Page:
War, covid, brexit, cost-of-living, the state of social media – to say it’s turbulent times right now would be underselling it. In a noisy and divided world, finding a moment of solace is becoming more rare.
As citizens of the world, Pete Rogers and Andy Powell (AKA Technimatic) have been dealt some of the brunt of these struggles. From disruption to nightlife, to battling for studio space and fulfilment services – these two might’ve felt like they chose a difficult time to put out an album, for the first time on their own label.
But from another perspective – when there’s so much darkness in the world, channelling your focus into artistic passion sounds like the perfect antidote. Technimatic chose this perspective.
In the period between today, and when sit-down raves were a ‘thing’, these two have been pouring their heart and soul into ‘For All Of Us’ – culminating in 14 tracks of beautiful, musical, liquid drum & bass that’s just as much for the dancefloor as it is for listening in solitude – and the tracks were crafted specifically to light up both of these experiences for the listener.
Tracks like ‘Coming Back’ tell a story of relief and return to clubbing, whereas ‘Under The Skin’ aims to hit on more self-reflective emotions. As someone who’s dealt with brutal bouts of mental health struggle, Andy notes that producing these tracks has been a therapeutic endeavour, and the hope is that any listener with the same struggles can be touched with some relief of their own.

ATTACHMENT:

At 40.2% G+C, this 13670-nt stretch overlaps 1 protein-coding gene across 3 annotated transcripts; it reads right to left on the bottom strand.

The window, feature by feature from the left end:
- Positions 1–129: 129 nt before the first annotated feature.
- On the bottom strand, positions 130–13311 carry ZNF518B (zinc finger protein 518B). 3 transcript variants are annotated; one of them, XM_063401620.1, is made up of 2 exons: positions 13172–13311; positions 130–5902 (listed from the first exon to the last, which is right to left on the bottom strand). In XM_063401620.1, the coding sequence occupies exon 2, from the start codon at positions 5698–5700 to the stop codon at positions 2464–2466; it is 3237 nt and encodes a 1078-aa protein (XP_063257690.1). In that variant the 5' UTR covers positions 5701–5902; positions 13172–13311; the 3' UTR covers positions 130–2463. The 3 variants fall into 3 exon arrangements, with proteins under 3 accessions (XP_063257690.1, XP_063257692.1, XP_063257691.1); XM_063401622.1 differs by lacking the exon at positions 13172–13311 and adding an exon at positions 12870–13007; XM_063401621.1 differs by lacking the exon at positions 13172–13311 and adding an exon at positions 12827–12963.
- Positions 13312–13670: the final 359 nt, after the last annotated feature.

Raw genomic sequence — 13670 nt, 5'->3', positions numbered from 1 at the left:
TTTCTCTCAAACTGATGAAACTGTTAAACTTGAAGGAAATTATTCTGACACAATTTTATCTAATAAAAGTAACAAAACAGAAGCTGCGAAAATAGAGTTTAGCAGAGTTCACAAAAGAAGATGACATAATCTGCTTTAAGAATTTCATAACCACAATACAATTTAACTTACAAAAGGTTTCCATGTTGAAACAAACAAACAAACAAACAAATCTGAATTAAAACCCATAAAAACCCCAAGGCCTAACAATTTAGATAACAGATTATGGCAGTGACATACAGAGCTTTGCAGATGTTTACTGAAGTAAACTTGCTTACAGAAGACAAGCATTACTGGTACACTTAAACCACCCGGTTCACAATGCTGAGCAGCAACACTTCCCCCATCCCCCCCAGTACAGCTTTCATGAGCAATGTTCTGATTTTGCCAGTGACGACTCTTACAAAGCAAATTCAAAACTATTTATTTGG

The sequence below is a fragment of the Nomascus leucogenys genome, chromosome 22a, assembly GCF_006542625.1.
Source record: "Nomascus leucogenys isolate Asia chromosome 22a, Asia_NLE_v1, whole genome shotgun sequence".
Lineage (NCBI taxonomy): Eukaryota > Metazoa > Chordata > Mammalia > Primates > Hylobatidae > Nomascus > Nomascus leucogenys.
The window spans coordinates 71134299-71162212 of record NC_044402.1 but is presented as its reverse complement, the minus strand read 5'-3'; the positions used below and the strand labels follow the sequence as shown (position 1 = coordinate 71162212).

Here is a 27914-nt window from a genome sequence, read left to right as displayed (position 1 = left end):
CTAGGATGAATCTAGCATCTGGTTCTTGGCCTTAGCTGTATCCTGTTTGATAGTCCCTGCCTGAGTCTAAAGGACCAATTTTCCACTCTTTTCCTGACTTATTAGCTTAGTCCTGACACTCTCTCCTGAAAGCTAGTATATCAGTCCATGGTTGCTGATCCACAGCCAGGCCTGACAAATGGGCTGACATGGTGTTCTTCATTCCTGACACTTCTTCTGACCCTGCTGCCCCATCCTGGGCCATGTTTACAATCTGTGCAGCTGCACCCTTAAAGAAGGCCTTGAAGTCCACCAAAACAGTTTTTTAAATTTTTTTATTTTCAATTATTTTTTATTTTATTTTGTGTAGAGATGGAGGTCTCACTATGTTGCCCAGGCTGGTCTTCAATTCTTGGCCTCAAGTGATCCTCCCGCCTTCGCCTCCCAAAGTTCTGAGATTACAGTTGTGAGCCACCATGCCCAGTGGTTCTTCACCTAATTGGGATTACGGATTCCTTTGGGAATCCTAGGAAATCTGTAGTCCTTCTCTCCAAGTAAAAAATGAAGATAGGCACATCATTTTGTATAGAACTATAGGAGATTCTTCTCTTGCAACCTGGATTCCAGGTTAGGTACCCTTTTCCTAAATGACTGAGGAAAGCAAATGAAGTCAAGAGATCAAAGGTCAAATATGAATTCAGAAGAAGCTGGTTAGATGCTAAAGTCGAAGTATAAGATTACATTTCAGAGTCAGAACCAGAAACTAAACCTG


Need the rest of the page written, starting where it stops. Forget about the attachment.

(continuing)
‘For All Of Us’ is packed with effort and emotion. With such a cohesive but rich theme – we sat down to unpack it all. From the music, to the motivations, to all the moving ancillary parts.
Last time UKF spoke to you around three years ago, it was about the launch of your label and departure of Shogun. How’s it been since then?
Andy: It’s been going great. But when we left Shogun it was a learning curve – because we’d been with them for so long, we’d kind of gotten used to that system of the way things work and how they happen.
Releasing music ourselves – there’s a lot to take on board, a lot to think about. That comes with a lot of pros and cons. What’s lovely is that we’re seeing the very inception of something, and then it’s on our shoulders to deliver that all the way until the end. When it eventually does come out, and you see the response, it almost has an even more special quality. Would you agree Pete?